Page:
The saddle members 62, 62 each have two generally vertical side walls 70; 70 which at the bottom portions of the saddle members loosely slidably engage one another, the saddle members being placed end-to-end within the case. At each end of the case is an end member 72 having a head 74 with a vertical face 76 which slidably engages the outboard end wall 70 of the adjacent saddle member 62', and a post portion 78 which extends downwardly through an opening in the bottom Wall of the case, the two post portions 78, 78 being adapted to fit in corresponding openings of the tailpiece 22 and the top plate 16 of the guitar to properly locate the pickup relative to said latter parts.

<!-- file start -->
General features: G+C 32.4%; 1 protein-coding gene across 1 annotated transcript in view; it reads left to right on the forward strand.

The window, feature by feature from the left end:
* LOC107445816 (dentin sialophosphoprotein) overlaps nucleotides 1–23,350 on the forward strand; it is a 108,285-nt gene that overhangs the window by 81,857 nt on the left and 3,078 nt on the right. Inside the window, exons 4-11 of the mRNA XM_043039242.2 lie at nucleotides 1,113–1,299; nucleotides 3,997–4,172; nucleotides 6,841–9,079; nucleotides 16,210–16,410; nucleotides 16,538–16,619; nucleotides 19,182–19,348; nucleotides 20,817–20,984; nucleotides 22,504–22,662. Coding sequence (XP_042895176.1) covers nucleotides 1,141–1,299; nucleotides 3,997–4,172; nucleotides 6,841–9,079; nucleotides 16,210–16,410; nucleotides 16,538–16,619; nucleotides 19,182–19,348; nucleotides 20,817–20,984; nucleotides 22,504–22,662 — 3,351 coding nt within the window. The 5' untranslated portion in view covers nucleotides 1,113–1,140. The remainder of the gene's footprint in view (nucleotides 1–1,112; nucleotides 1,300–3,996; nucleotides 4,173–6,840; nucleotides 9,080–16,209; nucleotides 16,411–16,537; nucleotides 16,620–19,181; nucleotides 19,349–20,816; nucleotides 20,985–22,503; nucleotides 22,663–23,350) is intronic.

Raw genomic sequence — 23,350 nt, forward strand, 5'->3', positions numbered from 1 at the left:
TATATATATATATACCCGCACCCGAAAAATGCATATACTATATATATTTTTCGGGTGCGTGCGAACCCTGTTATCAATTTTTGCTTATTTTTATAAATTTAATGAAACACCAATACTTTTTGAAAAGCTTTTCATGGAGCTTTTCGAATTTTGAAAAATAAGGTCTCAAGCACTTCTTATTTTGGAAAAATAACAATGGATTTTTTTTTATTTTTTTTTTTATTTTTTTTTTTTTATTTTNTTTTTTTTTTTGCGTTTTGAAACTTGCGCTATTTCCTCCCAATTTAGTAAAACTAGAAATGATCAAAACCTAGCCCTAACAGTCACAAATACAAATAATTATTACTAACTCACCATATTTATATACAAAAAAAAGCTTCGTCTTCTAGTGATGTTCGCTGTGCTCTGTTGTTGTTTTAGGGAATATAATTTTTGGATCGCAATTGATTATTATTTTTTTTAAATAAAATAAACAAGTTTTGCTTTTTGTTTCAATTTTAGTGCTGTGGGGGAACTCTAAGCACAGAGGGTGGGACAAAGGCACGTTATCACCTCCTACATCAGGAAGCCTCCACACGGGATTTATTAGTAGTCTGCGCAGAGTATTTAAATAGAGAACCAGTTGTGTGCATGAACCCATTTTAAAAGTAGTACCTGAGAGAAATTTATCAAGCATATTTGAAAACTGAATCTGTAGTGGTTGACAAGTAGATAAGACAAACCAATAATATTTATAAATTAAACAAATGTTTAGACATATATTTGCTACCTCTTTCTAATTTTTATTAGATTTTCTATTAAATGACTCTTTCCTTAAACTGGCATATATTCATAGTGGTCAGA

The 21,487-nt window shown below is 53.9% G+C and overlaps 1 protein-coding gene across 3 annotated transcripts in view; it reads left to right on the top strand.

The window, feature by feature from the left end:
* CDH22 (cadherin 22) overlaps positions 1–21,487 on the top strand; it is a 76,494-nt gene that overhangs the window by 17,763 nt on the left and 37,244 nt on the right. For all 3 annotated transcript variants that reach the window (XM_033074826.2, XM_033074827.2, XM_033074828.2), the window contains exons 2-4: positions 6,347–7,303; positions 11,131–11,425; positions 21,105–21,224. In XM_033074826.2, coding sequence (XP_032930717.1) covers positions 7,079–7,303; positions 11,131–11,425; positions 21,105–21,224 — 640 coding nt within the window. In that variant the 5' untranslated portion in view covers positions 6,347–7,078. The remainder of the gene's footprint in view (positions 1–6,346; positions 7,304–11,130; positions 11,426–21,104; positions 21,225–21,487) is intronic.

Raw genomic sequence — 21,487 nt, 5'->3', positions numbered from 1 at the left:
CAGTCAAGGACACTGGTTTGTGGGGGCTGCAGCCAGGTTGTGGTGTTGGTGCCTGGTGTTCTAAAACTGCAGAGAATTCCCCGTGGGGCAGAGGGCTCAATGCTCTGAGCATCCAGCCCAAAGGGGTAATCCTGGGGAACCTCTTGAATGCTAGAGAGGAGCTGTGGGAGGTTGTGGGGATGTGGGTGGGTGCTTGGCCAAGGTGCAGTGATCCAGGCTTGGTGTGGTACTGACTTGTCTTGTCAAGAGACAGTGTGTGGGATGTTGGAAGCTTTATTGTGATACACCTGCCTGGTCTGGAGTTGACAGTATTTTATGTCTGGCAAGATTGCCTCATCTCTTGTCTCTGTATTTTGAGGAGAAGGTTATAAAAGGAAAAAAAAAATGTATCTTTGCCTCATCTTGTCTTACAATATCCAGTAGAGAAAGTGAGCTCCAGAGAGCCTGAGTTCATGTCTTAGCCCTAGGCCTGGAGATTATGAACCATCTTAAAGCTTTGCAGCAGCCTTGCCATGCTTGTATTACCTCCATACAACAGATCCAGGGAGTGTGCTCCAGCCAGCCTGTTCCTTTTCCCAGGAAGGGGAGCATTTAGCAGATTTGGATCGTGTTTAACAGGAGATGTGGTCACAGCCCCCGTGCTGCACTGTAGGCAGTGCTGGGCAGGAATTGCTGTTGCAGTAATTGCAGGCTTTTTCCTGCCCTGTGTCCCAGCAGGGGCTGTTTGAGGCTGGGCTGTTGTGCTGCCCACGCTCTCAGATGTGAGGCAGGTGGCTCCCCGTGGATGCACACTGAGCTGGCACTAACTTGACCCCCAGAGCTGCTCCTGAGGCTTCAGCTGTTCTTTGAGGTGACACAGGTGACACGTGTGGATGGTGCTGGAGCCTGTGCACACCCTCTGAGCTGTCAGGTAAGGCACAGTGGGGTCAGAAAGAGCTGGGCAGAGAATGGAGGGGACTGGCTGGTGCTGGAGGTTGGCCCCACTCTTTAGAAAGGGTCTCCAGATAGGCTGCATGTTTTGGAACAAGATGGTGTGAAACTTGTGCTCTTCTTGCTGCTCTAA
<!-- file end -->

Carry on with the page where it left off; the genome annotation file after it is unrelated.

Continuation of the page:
As is well known, it is often desirable in a bridge for a guitar to provide a means for adjusting the individual string lengths so as to allow the different strings to maintain their proper intonations as they are stopped at different frets. In the illustrated pickup 24 this is accomplished by providing saddle members having differently shaped top portions. For example, as shown in FIG. 6, the illustrated saddle members 62b have top portions which are shaped so as to provide a string engaging ridge 80!) located in the same vertical plane as the longitudinal center line of the case. On the other hand, each saddle member 62a, as shown in FIG. 5, has its top portion shaped so as to define a string engaging ridge 80a which is located to one side of the center line of the case. When placed in the case 34, the saddle members 62a, 62a may further be placed therein so that their ridges 80a, 80a lie either to one side or the other of the case center line. Therefore, by using only two different shapes of saddle members, such as shown at 62a and 62b in FIGS. 5 and 6, three different string length positions may be obtained. Obviously, if further different string length positions are desired, other saddle members with other differently shaped top portions may be used. Also, in the illustrated bridge, and as best shown in FIG. 3, all of the saddle members used in the bridge are shaped so as to define string engaging ridges located at the same height above the case 34, therefore producing a so-called flat bridge. It will be obvious, that if desired the various saddle members may be also shaped so as to have string engaging ridges of different heights to produce a generally rounded type of bridge as commonly preferred, for example, for steel stringed guitars.